January 24, 2023 | Family by Mike Powers
What are the genuine marks of godliness in a man? Not just in a human generally, but in a man particularly? Our culture is filled with false and misleading ideas about the nature of genuine masculinity, but none of them offer lasting hope. Because God created men, God defines, in His Word, what godly manhood looks like. I would offer nine marks from the Scripture for how to define a godly man.
First, a godly man is a man of the Gospel. Godly manhood begins not with strength but with weakness. Physical strength is one of man’s gifts from the Lord, but godliness starts with admitting our spiritual weakness apart from God. In 2 Corinthians 12:9-10, Paul writes, “But he said to me, ‘My grace is sufficient for you, for my power is made perfect in weakness.’ Therefore I will boast all the more gladly of my weaknesses, so that the power of Christ may rest upon me. For the sake of Christ, then, I am content with weaknesses, insults, hardships, persecutions, and calamities. For when I am weak, then I am strong.” A man who leads well leads from a place of grace-filled service. Consider our Lord Jesus, the manliest man ever, whose whole life was marked by submission to the Father.
Second, a godly man is a man of repentance. If we understand the Gospel and thus our weakness, we know that we often fail and fall short of God’s ideal for us. Godly men know how to repent and how to turn from sin. Here’s a simple way to gauge whether or not you are practicing repentance: Take a moment and name a sin you committed in the past day or even the past week. If you can’t do that, then maybe you aren’t taking time to walk in repentance.
Third, a godly man is a man of prayer. Godly men pray out loud with others, we pray quietly by ourselves, we pray with our families, and we pray with our wives. If, as Paul says, our strength is found in our weakness, then let your weakness be expressed through your dependence on prayer. Many of you may know that I lost my dad about a year ago. He was a massive influence in my life. He became a Christian about the time I was born, so as I grew up, he grew in his faith. My dad wasn’t one to talk about his emotions, but he was quick to pray. Some of my sweetest memories of my dad were hearing him pray out loud for my family and me.
A godly man is a man of the Bible. Real men love the Word and know the Word. It is more manly to quote Scripture than to know the big game's point spread or to memorize your favorite ballplayer's batting average. I detest a culture that assigns the primary responsibility of teaching children the Word to mom while the father is distant, off working, playing golf, or whatever. Distance from the Word does not define manhood; closeness to the Word does.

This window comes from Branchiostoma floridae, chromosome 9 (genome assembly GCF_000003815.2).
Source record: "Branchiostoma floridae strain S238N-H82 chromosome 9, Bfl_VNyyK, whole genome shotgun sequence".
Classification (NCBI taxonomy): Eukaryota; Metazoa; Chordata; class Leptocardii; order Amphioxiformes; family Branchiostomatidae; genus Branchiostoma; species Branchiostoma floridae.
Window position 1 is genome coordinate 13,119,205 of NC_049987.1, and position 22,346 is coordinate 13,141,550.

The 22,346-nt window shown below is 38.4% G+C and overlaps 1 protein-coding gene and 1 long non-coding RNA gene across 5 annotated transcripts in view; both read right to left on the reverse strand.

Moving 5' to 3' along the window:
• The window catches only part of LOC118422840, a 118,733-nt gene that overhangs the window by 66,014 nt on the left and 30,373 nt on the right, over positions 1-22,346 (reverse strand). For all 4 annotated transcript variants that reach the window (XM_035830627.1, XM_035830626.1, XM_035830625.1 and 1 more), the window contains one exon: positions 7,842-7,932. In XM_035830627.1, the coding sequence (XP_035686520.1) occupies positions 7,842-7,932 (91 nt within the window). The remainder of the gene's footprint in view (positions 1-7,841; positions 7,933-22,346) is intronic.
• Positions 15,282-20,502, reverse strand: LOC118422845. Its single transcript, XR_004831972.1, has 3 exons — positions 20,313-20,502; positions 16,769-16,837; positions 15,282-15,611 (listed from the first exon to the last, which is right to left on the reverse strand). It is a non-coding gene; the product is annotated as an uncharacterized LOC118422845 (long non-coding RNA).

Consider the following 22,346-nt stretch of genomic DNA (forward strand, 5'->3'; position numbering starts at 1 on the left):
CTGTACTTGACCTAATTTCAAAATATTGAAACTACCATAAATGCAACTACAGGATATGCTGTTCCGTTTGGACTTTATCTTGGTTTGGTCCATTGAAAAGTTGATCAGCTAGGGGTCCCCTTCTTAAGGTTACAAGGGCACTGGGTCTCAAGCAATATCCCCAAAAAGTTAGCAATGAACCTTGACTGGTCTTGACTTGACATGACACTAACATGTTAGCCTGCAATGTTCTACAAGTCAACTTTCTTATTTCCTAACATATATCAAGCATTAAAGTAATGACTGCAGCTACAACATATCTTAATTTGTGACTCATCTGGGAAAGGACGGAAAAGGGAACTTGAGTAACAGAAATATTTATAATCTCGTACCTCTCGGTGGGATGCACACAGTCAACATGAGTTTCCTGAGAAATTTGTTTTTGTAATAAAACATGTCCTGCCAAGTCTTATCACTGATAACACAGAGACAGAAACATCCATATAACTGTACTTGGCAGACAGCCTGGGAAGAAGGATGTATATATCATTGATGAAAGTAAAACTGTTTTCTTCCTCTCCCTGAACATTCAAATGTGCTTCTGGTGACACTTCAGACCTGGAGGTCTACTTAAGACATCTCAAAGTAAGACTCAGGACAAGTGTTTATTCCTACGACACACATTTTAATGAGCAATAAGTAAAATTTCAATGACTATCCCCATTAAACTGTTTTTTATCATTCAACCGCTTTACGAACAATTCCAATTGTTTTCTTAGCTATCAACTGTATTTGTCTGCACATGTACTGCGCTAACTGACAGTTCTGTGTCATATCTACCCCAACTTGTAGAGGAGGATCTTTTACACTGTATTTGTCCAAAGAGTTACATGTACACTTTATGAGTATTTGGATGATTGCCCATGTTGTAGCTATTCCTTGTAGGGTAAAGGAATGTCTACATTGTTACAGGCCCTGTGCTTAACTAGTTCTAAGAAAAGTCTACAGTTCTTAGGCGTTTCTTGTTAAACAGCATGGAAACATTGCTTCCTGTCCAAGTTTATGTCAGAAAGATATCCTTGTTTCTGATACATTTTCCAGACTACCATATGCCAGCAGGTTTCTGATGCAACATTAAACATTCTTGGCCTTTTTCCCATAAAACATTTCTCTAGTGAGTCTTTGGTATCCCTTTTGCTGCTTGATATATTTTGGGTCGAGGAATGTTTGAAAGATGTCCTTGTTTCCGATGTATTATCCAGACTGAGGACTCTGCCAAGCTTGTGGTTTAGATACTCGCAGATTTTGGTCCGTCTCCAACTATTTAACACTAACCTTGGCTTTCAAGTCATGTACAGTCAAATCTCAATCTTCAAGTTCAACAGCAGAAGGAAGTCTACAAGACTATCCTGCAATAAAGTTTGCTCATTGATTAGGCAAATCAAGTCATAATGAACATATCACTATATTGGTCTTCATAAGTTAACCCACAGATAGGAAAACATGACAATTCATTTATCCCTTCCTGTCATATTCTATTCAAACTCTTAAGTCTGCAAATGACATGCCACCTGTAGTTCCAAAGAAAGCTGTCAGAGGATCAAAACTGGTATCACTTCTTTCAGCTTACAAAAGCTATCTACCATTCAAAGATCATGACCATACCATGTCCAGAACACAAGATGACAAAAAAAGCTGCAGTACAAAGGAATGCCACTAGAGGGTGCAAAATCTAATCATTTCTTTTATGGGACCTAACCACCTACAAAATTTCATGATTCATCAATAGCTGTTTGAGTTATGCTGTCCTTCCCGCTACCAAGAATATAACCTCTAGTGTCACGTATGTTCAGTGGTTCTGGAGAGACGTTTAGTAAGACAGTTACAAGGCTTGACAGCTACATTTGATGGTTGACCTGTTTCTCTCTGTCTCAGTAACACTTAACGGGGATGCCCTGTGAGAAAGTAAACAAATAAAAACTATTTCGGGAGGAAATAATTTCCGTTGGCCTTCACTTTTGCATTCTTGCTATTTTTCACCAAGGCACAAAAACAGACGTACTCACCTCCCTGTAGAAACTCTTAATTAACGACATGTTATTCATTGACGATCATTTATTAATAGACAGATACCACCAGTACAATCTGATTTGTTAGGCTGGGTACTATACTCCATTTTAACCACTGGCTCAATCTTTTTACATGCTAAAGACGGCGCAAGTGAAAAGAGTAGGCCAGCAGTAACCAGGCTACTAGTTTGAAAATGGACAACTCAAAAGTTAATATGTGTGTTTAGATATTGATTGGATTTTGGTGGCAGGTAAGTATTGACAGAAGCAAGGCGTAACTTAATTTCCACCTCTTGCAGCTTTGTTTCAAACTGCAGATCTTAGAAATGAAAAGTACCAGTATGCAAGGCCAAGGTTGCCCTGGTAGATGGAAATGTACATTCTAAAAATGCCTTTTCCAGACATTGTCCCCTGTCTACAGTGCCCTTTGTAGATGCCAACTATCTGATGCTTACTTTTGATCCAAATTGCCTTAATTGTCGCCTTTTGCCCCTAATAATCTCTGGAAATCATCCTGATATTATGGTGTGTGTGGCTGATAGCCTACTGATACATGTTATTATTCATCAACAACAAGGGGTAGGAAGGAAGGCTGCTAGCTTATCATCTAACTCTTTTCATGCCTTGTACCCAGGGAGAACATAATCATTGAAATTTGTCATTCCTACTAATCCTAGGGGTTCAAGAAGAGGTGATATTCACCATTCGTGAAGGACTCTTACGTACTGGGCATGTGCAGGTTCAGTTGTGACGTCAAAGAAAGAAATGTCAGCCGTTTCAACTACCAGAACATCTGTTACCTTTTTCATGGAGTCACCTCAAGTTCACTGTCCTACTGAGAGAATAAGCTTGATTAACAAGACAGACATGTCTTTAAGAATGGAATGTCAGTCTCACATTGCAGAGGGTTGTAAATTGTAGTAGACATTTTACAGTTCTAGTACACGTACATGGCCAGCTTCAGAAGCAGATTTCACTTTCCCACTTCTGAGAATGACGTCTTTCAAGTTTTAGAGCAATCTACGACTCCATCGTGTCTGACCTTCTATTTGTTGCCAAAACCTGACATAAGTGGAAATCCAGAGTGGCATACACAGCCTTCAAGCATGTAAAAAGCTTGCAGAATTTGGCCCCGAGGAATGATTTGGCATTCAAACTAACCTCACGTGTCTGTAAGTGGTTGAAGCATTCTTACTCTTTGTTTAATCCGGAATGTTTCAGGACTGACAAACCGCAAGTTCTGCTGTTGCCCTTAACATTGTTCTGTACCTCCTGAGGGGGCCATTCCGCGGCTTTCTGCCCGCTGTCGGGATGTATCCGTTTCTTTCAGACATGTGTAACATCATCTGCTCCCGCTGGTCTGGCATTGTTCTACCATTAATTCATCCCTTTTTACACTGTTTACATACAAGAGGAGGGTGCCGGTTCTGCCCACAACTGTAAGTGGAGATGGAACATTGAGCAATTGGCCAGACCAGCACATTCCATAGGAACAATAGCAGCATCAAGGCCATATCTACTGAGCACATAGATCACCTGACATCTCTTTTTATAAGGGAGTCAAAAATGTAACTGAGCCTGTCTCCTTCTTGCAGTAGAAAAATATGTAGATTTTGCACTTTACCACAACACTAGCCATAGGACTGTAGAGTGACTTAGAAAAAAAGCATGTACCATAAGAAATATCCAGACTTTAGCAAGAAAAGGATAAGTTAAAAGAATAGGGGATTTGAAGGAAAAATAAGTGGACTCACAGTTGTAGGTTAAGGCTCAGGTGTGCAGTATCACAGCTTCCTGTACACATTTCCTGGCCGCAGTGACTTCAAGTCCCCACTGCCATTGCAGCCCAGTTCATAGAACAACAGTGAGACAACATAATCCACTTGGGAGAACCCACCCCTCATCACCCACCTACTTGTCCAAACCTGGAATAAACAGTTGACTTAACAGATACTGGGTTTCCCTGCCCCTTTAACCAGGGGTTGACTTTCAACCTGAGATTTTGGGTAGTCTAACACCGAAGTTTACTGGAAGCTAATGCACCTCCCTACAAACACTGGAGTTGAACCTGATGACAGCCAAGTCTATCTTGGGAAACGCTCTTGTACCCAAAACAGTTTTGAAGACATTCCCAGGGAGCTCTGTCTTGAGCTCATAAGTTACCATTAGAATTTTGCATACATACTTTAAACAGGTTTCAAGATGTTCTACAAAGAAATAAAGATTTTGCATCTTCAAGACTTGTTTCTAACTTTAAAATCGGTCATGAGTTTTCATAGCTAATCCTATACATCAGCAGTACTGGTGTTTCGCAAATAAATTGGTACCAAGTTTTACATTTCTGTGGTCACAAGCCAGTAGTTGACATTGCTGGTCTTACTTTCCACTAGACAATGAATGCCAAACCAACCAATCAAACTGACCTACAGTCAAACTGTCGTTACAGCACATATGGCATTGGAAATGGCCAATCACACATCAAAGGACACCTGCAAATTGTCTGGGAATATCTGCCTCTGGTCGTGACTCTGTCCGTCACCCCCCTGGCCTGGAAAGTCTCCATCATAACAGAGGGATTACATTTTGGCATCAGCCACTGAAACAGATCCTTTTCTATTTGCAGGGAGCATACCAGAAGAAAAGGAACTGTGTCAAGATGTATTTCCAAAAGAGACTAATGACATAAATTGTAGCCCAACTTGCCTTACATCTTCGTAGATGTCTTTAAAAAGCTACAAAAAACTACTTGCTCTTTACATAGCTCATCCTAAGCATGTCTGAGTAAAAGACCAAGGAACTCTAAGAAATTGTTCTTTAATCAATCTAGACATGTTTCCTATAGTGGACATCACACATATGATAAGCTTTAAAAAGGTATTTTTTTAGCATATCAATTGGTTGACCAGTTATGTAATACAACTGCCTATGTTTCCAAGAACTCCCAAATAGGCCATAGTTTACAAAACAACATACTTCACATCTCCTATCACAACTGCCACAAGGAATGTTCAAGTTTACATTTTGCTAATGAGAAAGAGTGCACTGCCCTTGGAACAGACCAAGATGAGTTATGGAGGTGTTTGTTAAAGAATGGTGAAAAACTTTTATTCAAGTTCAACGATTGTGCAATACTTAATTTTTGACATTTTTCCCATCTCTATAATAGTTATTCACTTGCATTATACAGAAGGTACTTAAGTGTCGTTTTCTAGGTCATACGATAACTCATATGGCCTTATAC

A godly man is a man of the church. Real men are active in church, not just at men’s gatherings, but in worship services, Life Groups, and classes. Men should be leading, teaching, serving, and loving when the church gathers.
A godly man is a man of worship; in this case, I particularly mean worship by singing. No, not all men sing well, but all men who love Jesus should gather with the church and sing. Again, my dad stands out as an example to me in this way. He was a very reserved man, even in church. But he sang with his whole heart. You don’t have to be waving your hands around – honestly, I often don’t raise my hands in worship during the church service. But I am in the service every week, and when I look out at the congregation, I see many men who look like they had practically been dragged to church that morning. It would radically change our church if every man sang out this Sunday in worship.
A godly man is a man of purity. Our culture has made sexual perversion a manly thing, such that masculinity is often equated with being a sexual predator. Real men protect and honor women; they don’t objectify and abuse them. Consider Ephesians 5:3–4: “But sexual immorality and all impurity or covetousness must not even be named among you, as is proper among saints. Let there be no filthiness nor foolish talk nor crude joking, which are out of place, but instead let there be thanksgiving.” Be a godly man by being pure.
A godly man is a man of leadership. The Bible calls for men to lead in the home and at church. To be clear, women lead in many ways as well. But you and I, as men, must be ready and willing to lead. And as we follow our greatest leader, the Lord Jesus, we recall that authentic leadership requires service and sacrifice. Not everyone is an out-front, take-charge kind of leader. Some lead quietly by example, by service. But real men lead joyfully and do so in a Jesus-modeling way.
And let me highlight another aspect of leadership by saying that a godly man is a man of sacrifice. In John 15:13, Jesus said, “Greater love has no one than this, that someone lay down his life for his friends.” Godly men follow the example of Jesus by laying down our lives. Let me close this article with another memory of my dad, whom I’ve mentioned several times already. My dad was always the last to serve himself at a meal. He was the type who wanted everyone else to have their fill and insisted on taking less for himself. He wasn’t perfect, but I was blessed to have a man in my life who exemplified sacrifice and pursued Jesus.
I will close with a reminder of the passage I quoted earlier in 2 Corinthians. The essence of genuine manhood is found in the reality of dependence, not in a myth of independence. We pursue His strength by trusting God, looking to Jesus, and admitting our weakness.
But he said to me, ‘My grace is sufficient for you, for my power is made perfect in weakness.’ Therefore I will boast all the more gladly of my weaknesses, so that the power of Christ may rest upon me. For the sake of Christ, then, I am content with weaknesses, insults, hardships, persecutions, and calamities. For when I am weak, then I am strong.” (2 Corinthians 12:9-10).